Director Guy Ritchie brings us to the world of Agrabah with all the visual dazzle, lavish costumes and exotic vistas one would expect, but a classic work has most definitely not been emulated. Much like the 2017 Beauty and the Beast adaptation, this live-action adaptation of Aladdinis generally well crafted and entertaining (and full of nostalgia) but noticeably lacks in its humor and heart, things no amount of special effects can ever accomplish.
These are emotions so crucial to the original that to have them largely absent in the live-action treatment is a tremendous disappointment; the flying carpet may have been recreated but the essence of Aladdin has not. The animated film was called “one of the funniest and joyous ever made” by iconic Looney Tunes animator Chuck Jones, and yet in making it again in 2019 the fun and joy are conspicuously minimized. It is not to say this version doesn’t have some laughs, tenderhearted moments or a sense of wonder, but in comparison to lines drawn on paper nearly 30 years ago, the lack of an emotional hook is most evident.
Into the titular role steps Canadian actor Mena Massoud, who delivers satisfactorily, credibly embodying what everyone’s favourite ‘street rat’ would look like; a commendable Naomi Scott brings forward an even more assertive and politically motivated Princess Jasmine, but it’s perhaps not the performances here that are the reason for a lack of heart, but the screenplay. Co-written by Ritchie and John August, this Aladdin is neither overtly funny or sweet, instead typically relying on nostalgia for the cartoon; as was written in the Beauty and The Beast review, if this new Aladdin was the one first released in 1992 it’s unlikely it would have found its way in the hearts of so many, let alone be remade 27 years down the line.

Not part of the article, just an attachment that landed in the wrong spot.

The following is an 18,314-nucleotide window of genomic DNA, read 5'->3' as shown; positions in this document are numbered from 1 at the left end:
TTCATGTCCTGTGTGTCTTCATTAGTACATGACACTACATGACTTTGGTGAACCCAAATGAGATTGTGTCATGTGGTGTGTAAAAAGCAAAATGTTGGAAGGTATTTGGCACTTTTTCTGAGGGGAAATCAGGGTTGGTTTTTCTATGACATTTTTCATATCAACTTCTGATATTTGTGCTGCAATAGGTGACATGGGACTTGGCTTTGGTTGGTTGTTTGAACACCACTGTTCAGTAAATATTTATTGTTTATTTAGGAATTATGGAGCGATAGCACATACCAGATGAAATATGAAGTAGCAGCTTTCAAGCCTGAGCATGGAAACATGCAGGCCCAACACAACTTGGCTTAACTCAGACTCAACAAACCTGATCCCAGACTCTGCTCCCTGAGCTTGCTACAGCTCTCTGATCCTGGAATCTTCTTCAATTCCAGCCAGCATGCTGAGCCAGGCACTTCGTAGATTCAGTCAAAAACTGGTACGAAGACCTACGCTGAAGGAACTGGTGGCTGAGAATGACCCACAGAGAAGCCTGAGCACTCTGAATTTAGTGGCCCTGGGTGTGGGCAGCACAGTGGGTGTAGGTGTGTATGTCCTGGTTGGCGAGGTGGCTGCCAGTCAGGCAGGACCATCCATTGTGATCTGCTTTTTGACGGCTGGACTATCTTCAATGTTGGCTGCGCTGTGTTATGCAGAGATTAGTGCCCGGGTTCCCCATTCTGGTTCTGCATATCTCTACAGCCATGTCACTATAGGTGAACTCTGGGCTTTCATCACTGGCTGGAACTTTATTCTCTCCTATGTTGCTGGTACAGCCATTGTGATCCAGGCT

Aladdin’s and Jasmine’s romance is, of course, inevitable, but still perhaps one could expect a better buildup. Ritchie has attempted to insert humor by making Prince Ali a bumbler who embarrasses even Genie, yet it comes off more as awkward than inspired especially in comparison to the jokes or comic scenarios of the original. While of course, we should view each film as its own entity, immediately making comparisons to the animated movie just comes spontaneously.
Without making comparisons, this live-action film is clearly trying to go for something more epic and humorous than it actually delivers, only sporadically giving us something that could be considered “magical’. But if we are to make comparisons (and how could we not) then this movie is largely a lusterless outing nowhere near as charming and classic as its animated counterpart. Thus the movie is nearly damned on both fronts; without comparison to its source material it comes off as a stilted attempt at something greater, and with comparison, it is but an adaptation of inferior narrative quality.
Cast under the large shadow left behind by Robin Williams as the omnipotent, shape-shifting Genie, Will Smith does his best to make the Genie his own with a suitably boisterous and engaging persona. He delivers well and is let down only by the screenplay he is given; indeed the Genie’s jokes here are hit or miss, not because of performance but of content. His love interest for instance ( a new addition from the original) just further showcases the type of awkward humor Ritchie has inserted, generally flat on its own and inconsistent with the tone of the animated movie. Yet despite this, Will Smith is still entertaining enough to be given kudos, and the CG animation on his Genie form is not as distracting as was previously feared by many. As for his singing, there are definitely vibes of hip hop in “Friend Like Me” and “Prince Ali”, but the songs have kept their familiar structure and sense of grandiosity.